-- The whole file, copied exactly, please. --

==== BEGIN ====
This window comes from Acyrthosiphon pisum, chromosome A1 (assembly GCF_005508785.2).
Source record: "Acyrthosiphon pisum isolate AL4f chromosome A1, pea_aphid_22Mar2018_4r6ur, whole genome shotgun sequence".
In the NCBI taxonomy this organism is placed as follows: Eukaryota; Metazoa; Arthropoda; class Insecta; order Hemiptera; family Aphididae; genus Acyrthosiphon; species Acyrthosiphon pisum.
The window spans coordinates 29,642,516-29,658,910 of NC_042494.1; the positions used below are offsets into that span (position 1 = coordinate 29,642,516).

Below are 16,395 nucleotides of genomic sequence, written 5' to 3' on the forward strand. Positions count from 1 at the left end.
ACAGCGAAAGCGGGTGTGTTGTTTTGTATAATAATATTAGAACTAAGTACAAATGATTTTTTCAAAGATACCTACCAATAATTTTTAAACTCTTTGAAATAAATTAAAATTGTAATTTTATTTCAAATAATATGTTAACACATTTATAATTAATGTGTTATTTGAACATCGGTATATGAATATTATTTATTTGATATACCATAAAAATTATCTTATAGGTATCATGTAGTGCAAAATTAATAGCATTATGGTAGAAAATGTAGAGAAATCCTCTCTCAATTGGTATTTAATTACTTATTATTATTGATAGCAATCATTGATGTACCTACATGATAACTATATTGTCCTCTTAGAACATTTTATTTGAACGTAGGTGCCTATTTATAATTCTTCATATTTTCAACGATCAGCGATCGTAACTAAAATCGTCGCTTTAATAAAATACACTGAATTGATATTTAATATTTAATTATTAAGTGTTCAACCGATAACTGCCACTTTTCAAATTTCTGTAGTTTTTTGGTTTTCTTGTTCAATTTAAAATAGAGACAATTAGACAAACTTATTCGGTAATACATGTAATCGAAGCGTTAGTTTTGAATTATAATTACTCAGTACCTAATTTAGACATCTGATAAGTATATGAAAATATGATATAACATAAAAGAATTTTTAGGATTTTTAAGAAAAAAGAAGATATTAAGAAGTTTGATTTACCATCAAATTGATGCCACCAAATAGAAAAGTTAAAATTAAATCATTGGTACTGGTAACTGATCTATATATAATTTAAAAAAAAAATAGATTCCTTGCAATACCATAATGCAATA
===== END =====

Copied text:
This window comes from Acyrthosiphon pisum, chromosome A1 (assembly GCF_005508785.2).
Source record: "Acyrthosiphon pisum isolate AL4f chromosome A1, pea_aphid_22Mar2018_4r6ur, whole genome shotgun sequence".
In the NCBI taxonomy this organism is placed as follows: Eukaryota; Metazoa; Arthropoda; class Insecta; order Hemiptera; family Aphididae; genus Acyrthosiphon; species Acyrthosiphon pisum.
The window spans coordinates 29,642,516-29,658,910 of NC_042494.1; the positions used below are offsets into that span (position 1 = coordinate 29,642,516).

Below are 16,395 nucleotides of genomic sequence, written 5' to 3' on the forward strand. Positions count from 1 at the left end.
ACAGCGAAAGCGGGTGTGTTGTTTTGTATAATAATATTAGAACTAAGTACAAATGATTTTTTCAAAGATACCTACCAATAATTTTTAAACTCTTTGAAATAAATTAAAATTGTAATTTTATTTCAAATAATATGTTAACACATTTATAATTAATGTGTTATTTGAACATCGGTATATGAATATTATTTATTTGATATACCATAAAAATTATCTTATAGGTATCATGTAGTGCAAAATTAATAGCATTATGGTAGAAAATGTAGAGAAATCCTCTCTCAATTGGTATTTAATTACTTATTATTATTGATAGCAATCATTGATGTACCTACATGATAACTATATTGTCCTCTTAGAACATTTTATTTGAACGTAGGTGCCTATTTATAATTCTTCATATTTTCAACGATCAGCGATCGTAACTAAAATCGTCGCTTTAATAAAATACACTGAATTGATATTTAATATTTAATTATTAAGTGTTCAACCGATAACTGCCACTTTTCAAATTTCTGTAGTTTTTTGGTTTTCTTGTTCAATTTAAAATAGAGACAATTAGACAAACTTATTCGGTAATACATGTAATCGAAGCGTTAGTTTTGAATTATAATTACTCAGTACCTAATTTAGACATCTGATAAGTATATGAAAATATGATATAACATAAAAGAATTTTTAGGATTTTTAAGAAAAAAGAAGATATTAAGAAGTTTGATTTACCATCAAATTGATGCCACCAAATAGAAAAGTTAAAATTAAATCATTGGTACTGGTAACTGATCTATATATAATTTAAAAAAAAAATAGATTCCTTGCAATACCATAATGCAATA